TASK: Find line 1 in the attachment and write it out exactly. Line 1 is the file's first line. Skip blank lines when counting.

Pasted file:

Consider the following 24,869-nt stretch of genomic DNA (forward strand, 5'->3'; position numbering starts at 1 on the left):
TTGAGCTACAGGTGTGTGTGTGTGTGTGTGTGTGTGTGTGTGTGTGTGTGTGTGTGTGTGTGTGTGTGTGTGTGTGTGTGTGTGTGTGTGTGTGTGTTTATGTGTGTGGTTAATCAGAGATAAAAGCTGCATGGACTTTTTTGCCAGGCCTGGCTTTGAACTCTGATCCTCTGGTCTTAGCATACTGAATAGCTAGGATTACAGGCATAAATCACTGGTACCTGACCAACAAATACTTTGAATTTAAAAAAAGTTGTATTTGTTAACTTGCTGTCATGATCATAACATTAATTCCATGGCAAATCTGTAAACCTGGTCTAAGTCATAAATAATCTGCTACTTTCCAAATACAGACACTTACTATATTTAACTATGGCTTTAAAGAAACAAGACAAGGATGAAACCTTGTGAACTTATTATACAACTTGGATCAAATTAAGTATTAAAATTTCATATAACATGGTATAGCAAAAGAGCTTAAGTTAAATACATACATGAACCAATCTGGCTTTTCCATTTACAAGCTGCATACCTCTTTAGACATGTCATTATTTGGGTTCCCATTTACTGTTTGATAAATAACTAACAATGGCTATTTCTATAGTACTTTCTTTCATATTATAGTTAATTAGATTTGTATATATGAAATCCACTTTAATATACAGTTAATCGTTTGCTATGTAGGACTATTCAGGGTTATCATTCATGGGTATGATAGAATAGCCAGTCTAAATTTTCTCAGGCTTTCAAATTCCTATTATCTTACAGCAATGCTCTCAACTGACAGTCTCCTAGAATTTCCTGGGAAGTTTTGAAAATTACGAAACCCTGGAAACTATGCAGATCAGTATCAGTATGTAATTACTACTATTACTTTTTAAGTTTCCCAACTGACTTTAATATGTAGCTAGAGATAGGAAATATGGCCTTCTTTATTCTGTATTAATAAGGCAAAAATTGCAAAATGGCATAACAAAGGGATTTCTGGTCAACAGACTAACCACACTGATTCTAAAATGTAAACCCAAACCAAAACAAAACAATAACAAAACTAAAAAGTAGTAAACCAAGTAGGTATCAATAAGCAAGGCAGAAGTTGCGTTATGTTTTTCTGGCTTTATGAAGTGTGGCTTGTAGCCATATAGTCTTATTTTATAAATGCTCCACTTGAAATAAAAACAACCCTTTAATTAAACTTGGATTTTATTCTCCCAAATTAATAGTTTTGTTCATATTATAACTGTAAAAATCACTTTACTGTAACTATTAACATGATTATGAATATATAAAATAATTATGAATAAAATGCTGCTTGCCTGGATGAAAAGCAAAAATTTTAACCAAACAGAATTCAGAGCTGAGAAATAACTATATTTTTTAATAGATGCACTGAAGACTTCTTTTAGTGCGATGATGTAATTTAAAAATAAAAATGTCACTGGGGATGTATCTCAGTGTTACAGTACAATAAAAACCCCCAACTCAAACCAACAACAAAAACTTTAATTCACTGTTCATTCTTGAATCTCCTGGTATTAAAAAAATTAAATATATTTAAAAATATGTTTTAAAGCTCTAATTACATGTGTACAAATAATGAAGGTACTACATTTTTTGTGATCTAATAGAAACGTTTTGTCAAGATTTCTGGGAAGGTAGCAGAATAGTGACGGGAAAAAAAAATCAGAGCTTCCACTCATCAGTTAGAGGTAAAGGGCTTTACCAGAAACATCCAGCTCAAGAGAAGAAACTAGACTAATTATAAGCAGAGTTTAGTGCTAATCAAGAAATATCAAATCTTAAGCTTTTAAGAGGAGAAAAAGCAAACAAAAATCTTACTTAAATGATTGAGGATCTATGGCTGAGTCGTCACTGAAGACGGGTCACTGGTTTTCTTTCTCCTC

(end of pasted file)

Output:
Consider the following 24,869-nt stretch of genomic DNA (forward strand, 5'->3'; position numbering starts at 1 on the left):